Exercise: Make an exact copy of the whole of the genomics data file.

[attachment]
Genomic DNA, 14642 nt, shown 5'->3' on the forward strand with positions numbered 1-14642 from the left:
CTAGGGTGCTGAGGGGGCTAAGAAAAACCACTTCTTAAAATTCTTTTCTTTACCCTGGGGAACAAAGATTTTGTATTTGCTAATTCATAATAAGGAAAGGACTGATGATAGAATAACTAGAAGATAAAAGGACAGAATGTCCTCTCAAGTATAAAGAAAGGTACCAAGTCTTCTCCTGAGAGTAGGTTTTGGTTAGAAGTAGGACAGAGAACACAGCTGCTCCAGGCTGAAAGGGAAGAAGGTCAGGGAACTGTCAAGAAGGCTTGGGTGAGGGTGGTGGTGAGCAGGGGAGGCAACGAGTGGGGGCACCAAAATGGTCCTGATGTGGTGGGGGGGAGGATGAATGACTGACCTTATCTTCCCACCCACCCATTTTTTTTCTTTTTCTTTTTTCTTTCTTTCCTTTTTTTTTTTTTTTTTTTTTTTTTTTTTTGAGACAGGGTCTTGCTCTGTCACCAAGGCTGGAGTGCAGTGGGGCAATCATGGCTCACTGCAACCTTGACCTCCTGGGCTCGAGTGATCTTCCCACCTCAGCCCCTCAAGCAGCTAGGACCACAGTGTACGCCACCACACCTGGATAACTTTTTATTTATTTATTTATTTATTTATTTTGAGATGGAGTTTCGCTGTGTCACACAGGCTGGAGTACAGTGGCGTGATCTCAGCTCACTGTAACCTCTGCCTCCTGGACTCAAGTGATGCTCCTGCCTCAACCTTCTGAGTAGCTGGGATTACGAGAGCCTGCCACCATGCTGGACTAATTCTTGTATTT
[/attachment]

Genomic DNA, 14642 nt, shown 5'->3' on the forward strand with positions numbered 1-14642 from the left:
CTAGGGTGCTGAGGGGGCTAAGAAAAACCACTTCTTAAAATTCTTTTCTTTACCCTGGGGAACAAAGATTTTGTATTTGCTAATTCATAATAAGGAAAGGACTGATGATAGAATAACTAGAAGATAAAAGGACAGAATGTCCTCTCAAGTATAAAGAAAGGTACCAAGTCTTCTCCTGAGAGTAGGTTTTGGTTAGAAGTAGGACAGAGAACACAGCTGCTCCAGGCTGAAAGGGAAGAAGGTCAGGGAACTGTCAAGAAGGCTTGGGTGAGGGTGGTGGTGAGCAGGGGAGGCAACGAGTGGGGGCACCAAAATGGTCCTGATGTGGTGGGGGGGAGGATGAATGACTGACCTTATCTTCCCACCCACCCATTTTTTTTCTTTTTCTTTTTTCTTTCTTTCCTTTTTTTTTTTTTTTTTTTTTTTTTTTTTTGAGACAGGGTCTTGCTCTGTCACCAAGGCTGGAGTGCAGTGGGGCAATCATGGCTCACTGCAACCTTGACCTCCTGGGCTCGAGTGATCTTCCCACCTCAGCCCCTCAAGCAGCTAGGACCACAGTGTACGCCACCACACCTGGATAACTTTTTATTTATTTATTTATTTATTTATTTTGAGATGGAGTTTCGCTGTGTCACACAGGCTGGAGTACAGTGGCGTGATCTCAGCTCACTGTAACCTCTGCCTCCTGGACTCAAGTGATGCTCCTGCCTCAACCTTCTGAGTAGCTGGGATTACGAGAGCCTGCCACCATGCTGGACTAATTCTTGTATTT